The Tax Court found that the presence of a fiduciary is fundamentally important to the statutory scheme of IRAs, which is intended to encourage retirement savings and to protect those savings for retirement. Independent oversight by a third-party fiduciary to track and monitor investment activities, the court said, is one of the key aspects of the statutory scheme. The court found that when coins or bullion are in the physical possession of the IRA owner (in whatever capacity the owner may be acting), there is no independent oversight preventing the owner from invading his or her own retirement funds. According to the court, personal control over the IRA assets by an IRA owner is against the very nature of an IRA. The court found that Donna had complete, unfettered control over the AE coins and was free to use them in any way she chose. This was true, the court determined, irrespective of Green Hill's purported ownership of the AE coins and her status as Green Hill's manager. The court noted that once Donna received the AE coins, there were no limitations or restrictions on her use of the coins even though she asserted that she did not use them. While an IRA owner may act as a conduit or agent of the IRA custodian, the court found that he or she may do so only as long as such individual is not in constructive or actual receipt of the IRA assets. The court therefore concluded that an owner of a self-directed IRA may not take actual and unfettered possession of the IRA assets. Donna's possession of the AE coins was therefore a taxable distribution.

The court also rejected the McNultys' reliance on the language in Code Sec. 408(m)(3). The court found that the text cited by the McNultys did not create an exception to the custodial and fiduciary requirements of Code Sec. 408(a), irrespective of whether it applies to AE coins. The court concluded that, under the plain text of the statute, an IRA's bullion that is not in the physical possession of a trustee is a collectible, but that text does not address the fiduciary or custodial requirements of Code Sec. 408(a). The court noted that there was no evidence of legislative intent to discontinue the fiduciary requirements generally applicable to IRAs when it comes to IRA investments in coins or bullion.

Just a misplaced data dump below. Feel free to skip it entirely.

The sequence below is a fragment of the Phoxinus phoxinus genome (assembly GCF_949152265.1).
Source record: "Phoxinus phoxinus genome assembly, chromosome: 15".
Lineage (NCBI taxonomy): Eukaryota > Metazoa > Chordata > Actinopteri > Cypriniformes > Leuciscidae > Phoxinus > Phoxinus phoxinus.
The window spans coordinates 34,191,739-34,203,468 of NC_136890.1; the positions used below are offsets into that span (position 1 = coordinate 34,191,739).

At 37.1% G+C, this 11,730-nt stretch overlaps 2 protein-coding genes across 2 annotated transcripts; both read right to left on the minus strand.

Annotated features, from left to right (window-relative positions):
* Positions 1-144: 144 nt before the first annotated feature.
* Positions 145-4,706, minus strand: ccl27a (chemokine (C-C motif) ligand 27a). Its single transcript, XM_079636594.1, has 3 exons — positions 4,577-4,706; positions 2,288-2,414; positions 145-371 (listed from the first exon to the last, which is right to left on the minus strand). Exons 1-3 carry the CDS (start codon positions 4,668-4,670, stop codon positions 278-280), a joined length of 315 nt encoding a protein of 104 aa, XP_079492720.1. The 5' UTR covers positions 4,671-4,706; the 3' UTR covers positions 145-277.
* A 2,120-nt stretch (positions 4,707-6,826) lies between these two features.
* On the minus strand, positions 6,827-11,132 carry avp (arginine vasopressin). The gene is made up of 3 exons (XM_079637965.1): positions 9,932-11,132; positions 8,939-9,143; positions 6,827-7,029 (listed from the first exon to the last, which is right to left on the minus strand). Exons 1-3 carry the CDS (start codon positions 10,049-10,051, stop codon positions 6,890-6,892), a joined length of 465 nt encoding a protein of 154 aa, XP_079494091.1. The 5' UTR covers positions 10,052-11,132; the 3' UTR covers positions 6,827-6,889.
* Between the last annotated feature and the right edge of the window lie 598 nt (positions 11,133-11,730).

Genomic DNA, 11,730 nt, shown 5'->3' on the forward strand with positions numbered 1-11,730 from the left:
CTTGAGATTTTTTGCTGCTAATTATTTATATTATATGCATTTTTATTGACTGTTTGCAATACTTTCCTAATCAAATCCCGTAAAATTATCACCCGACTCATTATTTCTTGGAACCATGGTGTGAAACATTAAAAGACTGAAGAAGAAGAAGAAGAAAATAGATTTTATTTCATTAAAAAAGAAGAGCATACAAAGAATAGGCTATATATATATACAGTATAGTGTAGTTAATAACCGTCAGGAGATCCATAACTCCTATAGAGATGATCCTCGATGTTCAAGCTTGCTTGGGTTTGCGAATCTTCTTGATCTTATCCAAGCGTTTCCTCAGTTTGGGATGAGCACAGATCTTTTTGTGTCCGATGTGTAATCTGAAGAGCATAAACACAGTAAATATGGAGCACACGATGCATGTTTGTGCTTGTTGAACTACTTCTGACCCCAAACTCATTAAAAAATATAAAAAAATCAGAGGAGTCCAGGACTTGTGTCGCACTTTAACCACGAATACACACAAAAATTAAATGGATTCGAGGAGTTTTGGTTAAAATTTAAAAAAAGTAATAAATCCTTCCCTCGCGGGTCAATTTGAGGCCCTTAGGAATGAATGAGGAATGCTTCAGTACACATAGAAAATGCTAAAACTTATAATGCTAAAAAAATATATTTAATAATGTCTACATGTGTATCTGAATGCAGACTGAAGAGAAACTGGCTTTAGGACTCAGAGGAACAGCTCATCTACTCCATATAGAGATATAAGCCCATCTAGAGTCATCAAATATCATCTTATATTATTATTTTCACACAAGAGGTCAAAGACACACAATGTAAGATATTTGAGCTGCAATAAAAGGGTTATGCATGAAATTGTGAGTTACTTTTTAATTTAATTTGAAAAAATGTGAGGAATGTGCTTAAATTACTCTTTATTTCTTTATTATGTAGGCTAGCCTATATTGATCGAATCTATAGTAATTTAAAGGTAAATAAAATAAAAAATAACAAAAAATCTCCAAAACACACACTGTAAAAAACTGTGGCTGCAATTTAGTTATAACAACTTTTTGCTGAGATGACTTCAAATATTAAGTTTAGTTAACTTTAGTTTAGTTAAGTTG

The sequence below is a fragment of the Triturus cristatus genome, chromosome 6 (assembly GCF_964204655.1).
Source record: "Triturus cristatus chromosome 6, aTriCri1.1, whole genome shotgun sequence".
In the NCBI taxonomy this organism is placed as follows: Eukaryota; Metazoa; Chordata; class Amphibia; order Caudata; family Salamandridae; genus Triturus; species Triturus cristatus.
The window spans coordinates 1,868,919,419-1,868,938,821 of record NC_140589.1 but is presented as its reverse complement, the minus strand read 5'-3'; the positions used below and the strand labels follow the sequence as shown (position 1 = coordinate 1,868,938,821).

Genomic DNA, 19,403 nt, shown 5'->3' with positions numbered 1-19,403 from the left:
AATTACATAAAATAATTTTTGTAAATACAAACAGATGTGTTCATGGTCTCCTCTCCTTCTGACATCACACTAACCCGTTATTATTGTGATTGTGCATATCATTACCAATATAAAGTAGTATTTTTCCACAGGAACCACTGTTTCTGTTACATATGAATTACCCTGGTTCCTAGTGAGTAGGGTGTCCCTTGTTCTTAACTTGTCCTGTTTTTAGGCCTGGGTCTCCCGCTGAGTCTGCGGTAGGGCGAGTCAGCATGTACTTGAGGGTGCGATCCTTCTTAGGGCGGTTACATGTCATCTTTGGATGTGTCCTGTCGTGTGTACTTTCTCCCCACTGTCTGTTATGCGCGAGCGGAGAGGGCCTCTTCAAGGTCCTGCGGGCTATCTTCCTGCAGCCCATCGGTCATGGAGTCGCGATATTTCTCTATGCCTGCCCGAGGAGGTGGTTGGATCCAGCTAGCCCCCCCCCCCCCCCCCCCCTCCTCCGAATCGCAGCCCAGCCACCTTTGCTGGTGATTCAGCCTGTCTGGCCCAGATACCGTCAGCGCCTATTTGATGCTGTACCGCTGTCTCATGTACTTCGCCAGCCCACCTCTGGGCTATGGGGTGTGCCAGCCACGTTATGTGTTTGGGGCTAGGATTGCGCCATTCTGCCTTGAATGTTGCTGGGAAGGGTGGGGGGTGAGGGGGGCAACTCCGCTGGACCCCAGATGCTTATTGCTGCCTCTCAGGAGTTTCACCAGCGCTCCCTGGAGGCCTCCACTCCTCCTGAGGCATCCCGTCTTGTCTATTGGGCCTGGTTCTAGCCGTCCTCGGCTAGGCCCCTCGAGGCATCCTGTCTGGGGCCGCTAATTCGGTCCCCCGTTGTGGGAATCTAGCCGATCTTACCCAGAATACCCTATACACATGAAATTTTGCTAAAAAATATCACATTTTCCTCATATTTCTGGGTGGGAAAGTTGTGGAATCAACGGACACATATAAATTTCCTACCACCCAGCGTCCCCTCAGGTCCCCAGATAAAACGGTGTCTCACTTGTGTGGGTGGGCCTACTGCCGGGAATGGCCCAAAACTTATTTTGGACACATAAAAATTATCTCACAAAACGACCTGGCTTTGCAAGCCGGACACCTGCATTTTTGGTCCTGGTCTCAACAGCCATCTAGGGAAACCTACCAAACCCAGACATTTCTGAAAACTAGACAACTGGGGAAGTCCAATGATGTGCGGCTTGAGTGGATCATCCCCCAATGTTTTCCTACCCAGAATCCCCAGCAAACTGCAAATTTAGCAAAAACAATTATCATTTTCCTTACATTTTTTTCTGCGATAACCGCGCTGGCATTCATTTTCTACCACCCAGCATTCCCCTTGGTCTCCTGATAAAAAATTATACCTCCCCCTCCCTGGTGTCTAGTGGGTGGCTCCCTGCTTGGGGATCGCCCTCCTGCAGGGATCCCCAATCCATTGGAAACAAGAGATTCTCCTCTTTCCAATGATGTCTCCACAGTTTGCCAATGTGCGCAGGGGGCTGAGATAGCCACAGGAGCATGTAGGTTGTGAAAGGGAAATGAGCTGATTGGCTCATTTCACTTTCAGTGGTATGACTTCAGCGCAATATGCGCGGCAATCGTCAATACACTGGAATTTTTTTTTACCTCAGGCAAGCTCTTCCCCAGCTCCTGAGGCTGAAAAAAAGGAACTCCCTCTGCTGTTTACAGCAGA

Turning to the penalty issue, the court questioned whether Check Book's website and/or services could constitute professional advice upon which a reasonable person could rely for purposes of Code Sec. 6664(c)(1). In the court's view, a reasonable person would view the Check Book website as an advertisement of its products and services and understand the difference between professional advice and marketing materials. The court also noted that Check Book was not a disinterested party, as it benefitted financially from the McNultys' purchase of its services. The court also noted that the McNultys didn't ask their CPA for advice regarding their self-directed IRAs and failed to disclose the relevant information to their CPA. The court said that this showed a lack of good faith in tax reporting and, on that basis, it concluded that the McNultys did not act reasonably or in good faith. The court found that the McNultys were professionals who liquidated nearly $750,000 from their existing qualified retirement accounts to invest in a questionable internet scheme without disclosing the transactions to their CPA. They were therefore not entitled to the reasonable cause defense.

For a discussion of self-directed IRAs, see Parker Tax ¶134,505. For a discussion of abatement of penalties due to reasonable cause and acting in good faith, see Parker Tax ¶262,127.

Disclaimer: This publication does not, and is not intended to, provide legal, tax or accounting advice, and readers should consult their tax advisors concerning the application of tax laws to their particular situations. This analysis is not tax advice and is not intended or written to be used, and cannot be used, for purposes of avoiding tax penalties that may be imposed on any taxpayer. The information contained herein is general in nature and based on authorities that are subject to change. Parker Tax Publishing guarantees neither the accuracy nor completeness of any information and is not responsible for any errors or omissions, or for results obtained by others as a result of reliance upon such information. Parker Tax Publishing assumes no obligation to inform the reader of any changes in tax laws or other factors that could affect information contained herein.